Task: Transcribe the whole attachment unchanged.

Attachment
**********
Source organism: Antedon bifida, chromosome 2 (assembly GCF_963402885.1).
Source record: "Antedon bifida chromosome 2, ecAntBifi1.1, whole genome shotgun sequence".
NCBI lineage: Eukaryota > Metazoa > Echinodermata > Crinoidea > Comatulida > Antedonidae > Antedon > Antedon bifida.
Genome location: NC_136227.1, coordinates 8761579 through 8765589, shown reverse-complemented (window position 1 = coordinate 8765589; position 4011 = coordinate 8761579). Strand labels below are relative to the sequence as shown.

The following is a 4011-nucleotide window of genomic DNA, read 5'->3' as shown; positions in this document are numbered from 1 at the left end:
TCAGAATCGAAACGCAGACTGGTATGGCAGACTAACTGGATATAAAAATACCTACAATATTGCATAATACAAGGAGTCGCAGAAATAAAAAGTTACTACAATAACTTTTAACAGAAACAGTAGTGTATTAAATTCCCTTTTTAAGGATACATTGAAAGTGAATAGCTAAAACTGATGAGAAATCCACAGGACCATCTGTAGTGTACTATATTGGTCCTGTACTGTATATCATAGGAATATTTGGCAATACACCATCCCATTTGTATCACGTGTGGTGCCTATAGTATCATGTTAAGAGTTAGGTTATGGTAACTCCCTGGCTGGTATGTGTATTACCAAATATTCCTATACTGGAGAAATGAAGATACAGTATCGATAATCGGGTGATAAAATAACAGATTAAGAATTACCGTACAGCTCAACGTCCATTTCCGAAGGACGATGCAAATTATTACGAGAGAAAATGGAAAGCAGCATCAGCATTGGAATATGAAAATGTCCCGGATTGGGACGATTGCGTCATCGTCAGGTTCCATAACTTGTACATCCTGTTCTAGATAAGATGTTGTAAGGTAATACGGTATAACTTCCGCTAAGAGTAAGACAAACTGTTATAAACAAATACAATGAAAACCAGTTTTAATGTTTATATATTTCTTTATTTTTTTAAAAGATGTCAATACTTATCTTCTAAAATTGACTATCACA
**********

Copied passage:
Source organism: Antedon bifida, chromosome 2 (assembly GCF_963402885.1).
Source record: "Antedon bifida chromosome 2, ecAntBifi1.1, whole genome shotgun sequence".
NCBI lineage: Eukaryota > Metazoa > Echinodermata > Crinoidea > Comatulida > Antedonidae > Antedon > Antedon bifida.
Genome location: NC_136227.1, coordinates 8761579 through 8765589, shown reverse-complemented (window position 1 = coordinate 8765589; position 4011 = coordinate 8761579). Strand labels below are relative to the sequence as shown.

The following is a 4011-nucleotide window of genomic DNA, read 5'->3' as shown; positions in this document are numbered from 1 at the left end:
TCAGAATCGAAACGCAGACTGGTATGGCAGACTAACTGGATATAAAAATACCTACAATATTGCATAATACAAGGAGTCGCAGAAATAAAAAGTTACTACAATAACTTTTAACAGAAACAGTAGTGTATTAAATTCCCTTTTTAAGGATACATTGAAAGTGAATAGCTAAAACTGATGAGAAATCCACAGGACCATCTGTAGTGTACTATATTGGTCCTGTACTGTATATCATAGGAATATTTGGCAATACACCATCCCATTTGTATCACGTGTGGTGCCTATAGTATCATGTTAAGAGTTAGGTTATGGTAACTCCCTGGCTGGTATGTGTATTACCAAATATTCCTATACTGGAGAAATGAAGATACAGTATCGATAATCGGGTGATAAAATAACAGATTAAGAATTACCGTACAGCTCAACGTCCATTTCCGAAGGACGATGCAAATTATTACGAGAGAAAATGGAAAGCAGCATCAGCATTGGAATATGAAAATGTCCCGGATTGGGACGATTGCGTCATCGTCAGGTTCCATAACTTGTACATCCTGTTCTAGATAAGATGTTGTAAGGTAATACGGTATAACTTCCGCTAAGAGTAAGACAAACTGTTATAAACAAATACAATGAAAACCAGTTTTAATGTTTATATATTTCTTTATTTTTTTAAAAGATGTCAATACTTATCTTCTAAAATTGACTATCACA